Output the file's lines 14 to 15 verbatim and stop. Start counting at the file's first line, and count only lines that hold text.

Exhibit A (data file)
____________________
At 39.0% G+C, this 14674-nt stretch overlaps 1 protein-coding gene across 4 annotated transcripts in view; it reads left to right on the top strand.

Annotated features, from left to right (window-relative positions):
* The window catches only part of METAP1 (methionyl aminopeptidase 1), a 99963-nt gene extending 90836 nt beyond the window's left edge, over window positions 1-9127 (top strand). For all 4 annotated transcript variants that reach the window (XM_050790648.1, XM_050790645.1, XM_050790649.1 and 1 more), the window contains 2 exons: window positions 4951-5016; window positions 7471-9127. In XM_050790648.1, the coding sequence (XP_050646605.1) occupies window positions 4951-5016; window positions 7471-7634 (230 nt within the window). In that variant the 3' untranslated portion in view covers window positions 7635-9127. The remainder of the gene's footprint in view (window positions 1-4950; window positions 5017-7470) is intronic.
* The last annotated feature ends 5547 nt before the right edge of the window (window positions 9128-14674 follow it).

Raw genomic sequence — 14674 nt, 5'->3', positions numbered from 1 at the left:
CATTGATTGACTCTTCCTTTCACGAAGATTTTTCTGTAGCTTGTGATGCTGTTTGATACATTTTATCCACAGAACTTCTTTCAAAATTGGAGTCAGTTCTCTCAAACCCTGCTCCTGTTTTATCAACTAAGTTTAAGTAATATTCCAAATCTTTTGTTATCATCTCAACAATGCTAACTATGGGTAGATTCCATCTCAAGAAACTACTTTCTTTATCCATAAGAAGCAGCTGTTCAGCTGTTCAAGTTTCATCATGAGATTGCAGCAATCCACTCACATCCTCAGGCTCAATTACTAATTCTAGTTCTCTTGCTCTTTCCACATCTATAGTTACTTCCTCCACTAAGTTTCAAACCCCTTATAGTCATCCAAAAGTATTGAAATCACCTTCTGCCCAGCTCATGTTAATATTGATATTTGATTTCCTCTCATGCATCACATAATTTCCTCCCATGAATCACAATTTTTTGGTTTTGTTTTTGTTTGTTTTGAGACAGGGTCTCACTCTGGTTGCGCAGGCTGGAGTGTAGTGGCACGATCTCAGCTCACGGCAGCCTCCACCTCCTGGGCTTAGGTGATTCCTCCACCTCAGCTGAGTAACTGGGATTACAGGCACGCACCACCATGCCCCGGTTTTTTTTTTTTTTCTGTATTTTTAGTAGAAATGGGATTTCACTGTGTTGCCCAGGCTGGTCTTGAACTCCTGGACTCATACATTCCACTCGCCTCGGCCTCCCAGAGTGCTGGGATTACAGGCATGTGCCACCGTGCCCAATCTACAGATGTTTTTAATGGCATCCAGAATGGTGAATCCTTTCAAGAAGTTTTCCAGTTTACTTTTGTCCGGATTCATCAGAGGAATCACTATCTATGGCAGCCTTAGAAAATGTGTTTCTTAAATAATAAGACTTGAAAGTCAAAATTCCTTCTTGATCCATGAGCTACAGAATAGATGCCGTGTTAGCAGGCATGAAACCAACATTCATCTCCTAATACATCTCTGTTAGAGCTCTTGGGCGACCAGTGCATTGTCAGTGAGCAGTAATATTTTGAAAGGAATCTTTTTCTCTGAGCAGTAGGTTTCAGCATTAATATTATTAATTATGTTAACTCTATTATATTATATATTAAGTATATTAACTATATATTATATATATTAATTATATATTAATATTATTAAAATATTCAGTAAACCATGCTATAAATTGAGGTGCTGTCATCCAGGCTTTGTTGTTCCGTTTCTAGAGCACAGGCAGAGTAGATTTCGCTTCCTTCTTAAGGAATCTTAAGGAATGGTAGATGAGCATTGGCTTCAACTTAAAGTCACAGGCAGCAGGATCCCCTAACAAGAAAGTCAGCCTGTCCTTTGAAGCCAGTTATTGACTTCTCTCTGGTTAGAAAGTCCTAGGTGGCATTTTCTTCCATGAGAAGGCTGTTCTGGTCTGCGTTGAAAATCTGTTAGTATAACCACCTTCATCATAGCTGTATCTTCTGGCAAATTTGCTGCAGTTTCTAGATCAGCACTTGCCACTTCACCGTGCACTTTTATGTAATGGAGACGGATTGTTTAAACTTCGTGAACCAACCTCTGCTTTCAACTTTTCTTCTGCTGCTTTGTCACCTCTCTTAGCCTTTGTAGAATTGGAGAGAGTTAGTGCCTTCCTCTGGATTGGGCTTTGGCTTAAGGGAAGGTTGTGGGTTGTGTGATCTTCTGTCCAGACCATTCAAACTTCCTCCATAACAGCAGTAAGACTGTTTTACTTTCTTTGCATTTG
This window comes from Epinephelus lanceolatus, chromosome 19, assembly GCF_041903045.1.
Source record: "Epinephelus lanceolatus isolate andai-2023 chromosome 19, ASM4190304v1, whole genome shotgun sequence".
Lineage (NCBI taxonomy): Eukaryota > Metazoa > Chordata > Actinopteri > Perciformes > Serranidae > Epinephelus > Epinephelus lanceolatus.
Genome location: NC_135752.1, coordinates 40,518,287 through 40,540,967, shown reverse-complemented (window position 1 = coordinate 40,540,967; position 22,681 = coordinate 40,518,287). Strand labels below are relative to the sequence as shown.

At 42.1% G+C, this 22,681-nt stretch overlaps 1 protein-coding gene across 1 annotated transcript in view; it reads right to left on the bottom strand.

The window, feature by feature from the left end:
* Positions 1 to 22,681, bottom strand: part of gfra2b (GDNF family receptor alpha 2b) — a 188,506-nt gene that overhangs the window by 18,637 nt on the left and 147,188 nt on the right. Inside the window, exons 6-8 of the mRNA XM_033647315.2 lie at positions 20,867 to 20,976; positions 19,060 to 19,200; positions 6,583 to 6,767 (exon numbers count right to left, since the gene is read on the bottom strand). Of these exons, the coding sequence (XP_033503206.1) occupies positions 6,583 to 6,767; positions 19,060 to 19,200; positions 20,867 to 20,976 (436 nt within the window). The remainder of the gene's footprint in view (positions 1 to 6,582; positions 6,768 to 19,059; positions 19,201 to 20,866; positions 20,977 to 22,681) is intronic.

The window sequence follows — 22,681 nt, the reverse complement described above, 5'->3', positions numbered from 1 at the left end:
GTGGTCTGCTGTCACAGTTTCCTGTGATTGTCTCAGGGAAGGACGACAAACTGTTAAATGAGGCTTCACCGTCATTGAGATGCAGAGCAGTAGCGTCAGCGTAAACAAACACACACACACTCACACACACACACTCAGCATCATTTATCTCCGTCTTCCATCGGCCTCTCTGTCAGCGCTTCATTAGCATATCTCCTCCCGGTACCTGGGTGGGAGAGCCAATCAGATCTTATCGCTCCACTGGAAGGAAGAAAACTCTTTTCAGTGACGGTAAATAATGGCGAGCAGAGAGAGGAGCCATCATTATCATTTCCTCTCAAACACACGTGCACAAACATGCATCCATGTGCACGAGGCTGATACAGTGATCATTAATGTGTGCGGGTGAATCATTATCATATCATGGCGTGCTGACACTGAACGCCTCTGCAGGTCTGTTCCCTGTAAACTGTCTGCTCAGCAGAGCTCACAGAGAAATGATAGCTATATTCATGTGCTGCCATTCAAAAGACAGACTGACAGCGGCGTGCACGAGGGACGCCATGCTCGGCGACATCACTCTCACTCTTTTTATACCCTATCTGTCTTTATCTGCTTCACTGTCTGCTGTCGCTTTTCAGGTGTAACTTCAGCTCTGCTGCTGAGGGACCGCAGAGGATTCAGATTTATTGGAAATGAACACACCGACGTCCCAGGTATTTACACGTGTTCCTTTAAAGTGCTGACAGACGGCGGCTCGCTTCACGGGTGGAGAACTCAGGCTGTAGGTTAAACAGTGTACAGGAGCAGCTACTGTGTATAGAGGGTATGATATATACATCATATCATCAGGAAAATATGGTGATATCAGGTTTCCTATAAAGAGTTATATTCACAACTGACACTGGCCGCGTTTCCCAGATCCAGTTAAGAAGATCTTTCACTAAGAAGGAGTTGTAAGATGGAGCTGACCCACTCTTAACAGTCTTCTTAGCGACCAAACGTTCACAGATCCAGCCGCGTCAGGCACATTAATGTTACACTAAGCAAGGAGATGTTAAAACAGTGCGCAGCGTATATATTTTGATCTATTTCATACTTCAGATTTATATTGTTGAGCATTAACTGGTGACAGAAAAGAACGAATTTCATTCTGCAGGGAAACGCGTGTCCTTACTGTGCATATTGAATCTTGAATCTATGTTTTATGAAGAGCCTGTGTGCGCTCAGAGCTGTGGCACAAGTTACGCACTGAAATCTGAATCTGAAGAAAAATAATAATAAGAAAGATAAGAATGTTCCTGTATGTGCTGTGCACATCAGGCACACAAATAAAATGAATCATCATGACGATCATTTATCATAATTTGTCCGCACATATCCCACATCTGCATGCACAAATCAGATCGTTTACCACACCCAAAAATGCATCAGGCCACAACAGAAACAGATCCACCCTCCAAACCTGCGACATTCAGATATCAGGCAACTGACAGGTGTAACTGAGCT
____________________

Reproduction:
The window sequence follows — 22,681 nt, the reverse complement described above, 5'->3', positions numbered from 1 at the left end:
GTGGTCTGCTGTCACAGTTTCCTGTGATTGTCTCAGGGAAGGACGACAAACTGTTAAATGAGGCTTCACCGTCATTGAGATGCAGAGCAGTAGCGTCAGCGTAAACAAACACACACACACTCACACACACACACTCAGCATCATTTATCTCCGTCTTCCATCGGCCTCTCTGTCAGCGCTTCATTAGCATATCTCCTCCCGGTACCTGGGTGGGAGAGCCAATCAGATCTTATCGCTCCACTGGAAGGAAGAAAACTCTTTTCAGTGACGGTAAATAATGGCGAGCAGAGAGAGGAGCCATCATTATCATTTCCTCTCAAACACACGTGCACAAACATGCATCCATGTGCACGAGGCTGATACAGTGATCATTAATGTGTGCGGGTGAATCATTATCATATCATGGCGTGCTGACACTGAACGCCTCTGCAGGTCTGTTCCCTGTAAACTGTCTGCTCAGCAGAGCTCACAGAGAAATGATAGCTATATTCATGTGCTGCCATTCAAAAGACAGACTGACAGCGGCGTGCACGAGGGACGCCATGCTCGGCGACATCACTCTCACTCTTTTTATACCCTATCTGTCTTTATCTGCTTCACTGTCTGCTGTCGCTTTTCAGGTGTAACTTCAGCTCTGCTGCTGAGGGACCGCAGAGGATTCAGATTTATTGGAAATGAACACACCGACGTCCCAGGTATTTACACGTGTTCCTTTAAAGTGCTGACAGACGGCGGCTCGCTTCACGGGTGGAGAACTCAGGCTGTAGGTTAAACAGTGTACAGGAGCAGCTACTGTGTATAGAGGGTATGATATATACATCATATCATCAGGAAAATATGGTGATATCAGGTTTCCTATAAAGAGTTATATTCACAACTGACACTGGCCGCGTTTCCCAGATCCAGTTAAGAAGATCTTTCACTAAGAAGGAGTTGTAAGATGGAGCTGACCCACTCTTAACAGTCTTCTTAGCGACCAAACGTTCACAGATCCAGCCGCGTCAGGCACATTAATGTTACACTAAGCAAGGAGATGTTAAAACAGTGCGCAGCGTATATATTTTGATCTATTTCATACTTCAGATTTATATTGTTGAGCATTAACTGGTGACAGAAAAGAACGAATTTCATTCTGCAGGGAAACGCGTGTCCTTACTGTGCATATTGAATCTTGAATCTATGTTTTATGAAGAGCCTGTGTGCGCTCAGAGCTGTGGCACAAGTTACGCACTGAAATCTGAATCTGAAGAAAAATAATAATAAGAAAGATAAGAATGTTCCTGTATGTGCTGTGCACATCAGGCACACAAATAAAATGAATCATCATGACGATCATTTATCATAATTTGTCCGCACATATCCCACATCTGCATGCACAAATCAGATCGTTTACCACACCCAAAAATGCATCAGGCCACAACAGAAACAGATCCACCCTCCAAACCTGCGACATTCAGATATCAGGCAACTGACAGGTGTAACTGAGCT